BASIC (03-86)

DI 21501.265 Wisconsin APTD/AB State Plan

A. Permanent and total disability — determination of disability and definitions

1. Disabled

To be “disabled,” the individual must have one or more impairments verifiable by medical findings, which singly or in combination are of major importance and of a degree to interfere with the individual's ability to perform significant functions, such as moving around, handling objects, hearing, seeing, speaking, reasoning, understanding, etc. The impairment may be physical or mental, organic or functional, acquired or congenital.

2. Permanent disability

For the disability to be “permanent” the impairment(s) must be expected to result in death or has lasted or can be expected to last for a continuous period of not less than twelve months.

If a known treatment is unavailable, inadvisable, or the individual refuses treatment and his decision is reasonable, the impairment shall be deemed permanent if, without treatment, it is not likely to improve in a twelve month period or diminish to an extent to cease to be of major importance.

The fact that treatment and/or vocational rehabilitation is or may be possible does not preclude a finding of “permanent” disability.

3. Totally disabled

To be “totally” disabled, the individual must be substantially prevented by reason of a permanent impairment from engaging in a useful occupation within his competence.

The impairment must result in such a lack of ability to perform significant functions as to substantially prevent performance of activities required by a useful occupation for which the individual is qualified. The individual does not have to be completely helpless. The fact that the individual is unable to carry out his last or usual occupation does not in itself qualify him as totally disabled. The occupation must be one for which he is qualified by age, training, education, work experience, or natural ability.

Total disability does not involve consideration of how long the individual will be unable to engage in a useful occupation. Even though the impairment meets the definition of “permanent,” a finding of total disability is possible even though treatment or training might later make possible the performance of a useful occupation.

The determination of total disability will be made on the facts of each case. This will require evaluation of the severity of the impairment, and of its effect on the individual, and finally, consideration of the individual's abilities so that it can be determined whether there remains a capacity to engage in a useful occupation. Thus, with two individuals having the same impairment of a like degree of severity, one may be totally disabled and the other not totally disabled because of variations in social factors.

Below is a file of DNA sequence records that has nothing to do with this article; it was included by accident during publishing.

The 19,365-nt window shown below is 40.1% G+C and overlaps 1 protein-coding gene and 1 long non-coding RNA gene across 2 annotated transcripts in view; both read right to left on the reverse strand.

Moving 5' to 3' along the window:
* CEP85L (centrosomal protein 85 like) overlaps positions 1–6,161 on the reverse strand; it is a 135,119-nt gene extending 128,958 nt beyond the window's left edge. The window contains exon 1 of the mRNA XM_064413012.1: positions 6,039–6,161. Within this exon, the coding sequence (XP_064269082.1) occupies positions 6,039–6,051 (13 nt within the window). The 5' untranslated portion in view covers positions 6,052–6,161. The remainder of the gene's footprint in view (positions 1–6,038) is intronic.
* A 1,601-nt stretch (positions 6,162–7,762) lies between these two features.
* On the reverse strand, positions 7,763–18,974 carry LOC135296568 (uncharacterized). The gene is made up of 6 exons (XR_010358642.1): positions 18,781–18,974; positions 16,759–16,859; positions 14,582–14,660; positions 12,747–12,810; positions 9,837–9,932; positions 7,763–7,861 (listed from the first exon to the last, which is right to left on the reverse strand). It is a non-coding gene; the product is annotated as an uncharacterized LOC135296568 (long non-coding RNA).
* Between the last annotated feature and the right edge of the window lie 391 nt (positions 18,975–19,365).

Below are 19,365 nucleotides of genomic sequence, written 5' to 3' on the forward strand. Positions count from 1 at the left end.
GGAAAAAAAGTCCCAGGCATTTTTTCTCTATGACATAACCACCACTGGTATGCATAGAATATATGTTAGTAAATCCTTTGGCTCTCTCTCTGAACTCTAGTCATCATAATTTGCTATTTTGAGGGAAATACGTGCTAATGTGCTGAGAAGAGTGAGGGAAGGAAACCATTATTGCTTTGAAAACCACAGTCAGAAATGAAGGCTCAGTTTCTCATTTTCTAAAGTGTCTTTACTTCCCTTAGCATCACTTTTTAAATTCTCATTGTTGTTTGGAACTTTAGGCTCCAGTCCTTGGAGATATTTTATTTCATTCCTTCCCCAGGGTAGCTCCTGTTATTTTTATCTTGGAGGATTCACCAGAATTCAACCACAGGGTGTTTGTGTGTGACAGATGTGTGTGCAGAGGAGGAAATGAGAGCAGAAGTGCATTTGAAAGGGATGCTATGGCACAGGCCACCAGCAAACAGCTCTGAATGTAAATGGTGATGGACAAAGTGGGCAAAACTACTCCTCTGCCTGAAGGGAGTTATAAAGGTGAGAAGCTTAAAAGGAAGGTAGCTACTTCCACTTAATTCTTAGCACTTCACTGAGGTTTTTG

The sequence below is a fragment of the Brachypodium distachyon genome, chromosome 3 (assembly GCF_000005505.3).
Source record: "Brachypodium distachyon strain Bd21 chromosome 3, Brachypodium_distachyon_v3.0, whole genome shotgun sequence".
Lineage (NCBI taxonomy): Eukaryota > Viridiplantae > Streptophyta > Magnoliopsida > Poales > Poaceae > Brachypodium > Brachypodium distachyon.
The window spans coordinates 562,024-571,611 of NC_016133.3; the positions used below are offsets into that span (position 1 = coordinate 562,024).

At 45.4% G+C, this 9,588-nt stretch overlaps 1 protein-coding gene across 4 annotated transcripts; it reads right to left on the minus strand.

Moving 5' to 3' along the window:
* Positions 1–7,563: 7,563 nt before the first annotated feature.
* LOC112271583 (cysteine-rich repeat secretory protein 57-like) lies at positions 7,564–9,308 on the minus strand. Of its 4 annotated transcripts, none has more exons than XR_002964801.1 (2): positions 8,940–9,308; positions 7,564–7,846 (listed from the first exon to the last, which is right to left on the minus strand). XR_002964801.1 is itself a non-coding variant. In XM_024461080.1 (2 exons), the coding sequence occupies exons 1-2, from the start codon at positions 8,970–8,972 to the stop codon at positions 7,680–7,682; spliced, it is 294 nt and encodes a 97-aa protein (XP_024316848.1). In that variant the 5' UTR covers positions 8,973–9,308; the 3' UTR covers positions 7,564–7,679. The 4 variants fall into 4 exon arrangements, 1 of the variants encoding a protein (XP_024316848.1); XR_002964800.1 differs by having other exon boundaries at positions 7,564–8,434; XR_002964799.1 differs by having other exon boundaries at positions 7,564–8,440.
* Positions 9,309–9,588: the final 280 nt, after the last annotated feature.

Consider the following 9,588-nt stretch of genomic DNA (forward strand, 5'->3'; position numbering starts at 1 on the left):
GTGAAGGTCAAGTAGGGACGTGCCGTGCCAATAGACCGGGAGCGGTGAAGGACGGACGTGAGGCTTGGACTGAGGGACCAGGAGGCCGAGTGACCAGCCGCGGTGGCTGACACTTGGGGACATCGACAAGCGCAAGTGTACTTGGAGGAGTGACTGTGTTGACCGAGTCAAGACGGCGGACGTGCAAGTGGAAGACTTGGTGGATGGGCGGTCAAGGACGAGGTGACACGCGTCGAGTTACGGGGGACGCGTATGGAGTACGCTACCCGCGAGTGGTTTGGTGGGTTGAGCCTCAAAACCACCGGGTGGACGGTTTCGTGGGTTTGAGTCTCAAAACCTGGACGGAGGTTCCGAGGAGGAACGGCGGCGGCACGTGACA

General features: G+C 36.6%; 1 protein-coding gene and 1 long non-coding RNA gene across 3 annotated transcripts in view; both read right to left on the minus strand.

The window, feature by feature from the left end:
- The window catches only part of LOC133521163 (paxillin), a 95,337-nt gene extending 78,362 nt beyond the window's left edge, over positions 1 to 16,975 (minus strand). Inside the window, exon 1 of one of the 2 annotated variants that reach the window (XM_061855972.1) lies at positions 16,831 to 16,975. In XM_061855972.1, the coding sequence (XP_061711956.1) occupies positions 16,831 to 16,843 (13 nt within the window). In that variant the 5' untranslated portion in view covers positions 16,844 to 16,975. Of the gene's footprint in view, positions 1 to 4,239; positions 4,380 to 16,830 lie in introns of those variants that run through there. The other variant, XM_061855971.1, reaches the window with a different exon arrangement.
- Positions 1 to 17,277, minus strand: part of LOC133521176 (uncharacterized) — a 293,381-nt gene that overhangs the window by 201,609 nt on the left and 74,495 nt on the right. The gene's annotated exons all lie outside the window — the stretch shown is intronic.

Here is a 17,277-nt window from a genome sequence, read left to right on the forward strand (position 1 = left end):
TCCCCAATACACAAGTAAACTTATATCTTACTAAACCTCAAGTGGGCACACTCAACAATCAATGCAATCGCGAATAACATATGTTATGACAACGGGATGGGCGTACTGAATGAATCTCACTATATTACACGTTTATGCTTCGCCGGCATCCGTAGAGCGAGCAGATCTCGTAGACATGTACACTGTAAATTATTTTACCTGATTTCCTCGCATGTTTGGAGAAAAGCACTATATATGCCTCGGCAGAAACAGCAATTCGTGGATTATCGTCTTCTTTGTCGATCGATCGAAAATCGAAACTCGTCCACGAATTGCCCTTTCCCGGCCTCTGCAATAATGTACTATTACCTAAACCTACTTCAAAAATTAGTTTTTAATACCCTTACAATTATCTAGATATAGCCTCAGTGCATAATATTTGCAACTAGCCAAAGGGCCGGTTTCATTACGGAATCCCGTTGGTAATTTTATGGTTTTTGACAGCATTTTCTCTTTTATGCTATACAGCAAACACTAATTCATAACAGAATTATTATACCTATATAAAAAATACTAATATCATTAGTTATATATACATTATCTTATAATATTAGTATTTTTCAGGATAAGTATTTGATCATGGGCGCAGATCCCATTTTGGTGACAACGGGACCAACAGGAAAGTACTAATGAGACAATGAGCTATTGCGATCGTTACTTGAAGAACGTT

Various borderline emotional and psychiatric conditions should be looked into with increased individualization of the patient and with particular attention given to how “totally” disabled the person is in light of his social situation, past and present, including built-in obstacles to emotional recovery including evaluation of past successes and failures as evidenced by school and work histories, strong or weak marital relationships, etc. The degree of disability is very difficult to evaluate in this area so that each case needs to be evaluated independently on its own merits.

An impairment may be more limiting for an older person than for a younger person since, in addition to its influence on the permanence of the impairment, the aging process also affects psychological adaptability, general health, speed and efficiency. The amount of training and education a person has is a factor in determining his adapt-ability to other occupations when he is unable to continue his usual occupation. An individual who all his life has done simple unskilled work may find it difficult to adjust to a different occupation if he acquires a handicap that prevents him from carrying on the work in which he is experienced. Experience in unskilled work only, especially when paired with limited education, may indicate limited vocational adaptability. On the other hand, a trained person with varied work experience very often is able to make vocational adjustments.

4. Useful occupation

A “useful occupation” is gainful employment (self-employment or employment by others) including housekeeping.

“Gainful employment” is work available in the area to which the individual has access considering his impairment. There must be a return in money, goods, or services. However, it does not include activities primarily of a therapeutic or rehabilitative value, even though there may be some money return for such activity. Such activities include hobbies, activities for which no replacement would be hired if the activity were discontinued by the applicant; occupational therapy; training carried out under the supervision of a rehabilitation agency including employment in a sheltered workshop if so supervised; and noncompetitive employment as on a county works project, under an opportunity workshop program, etc. The fact of current participation in such activity shall not in and of itself preclude a finding of disability.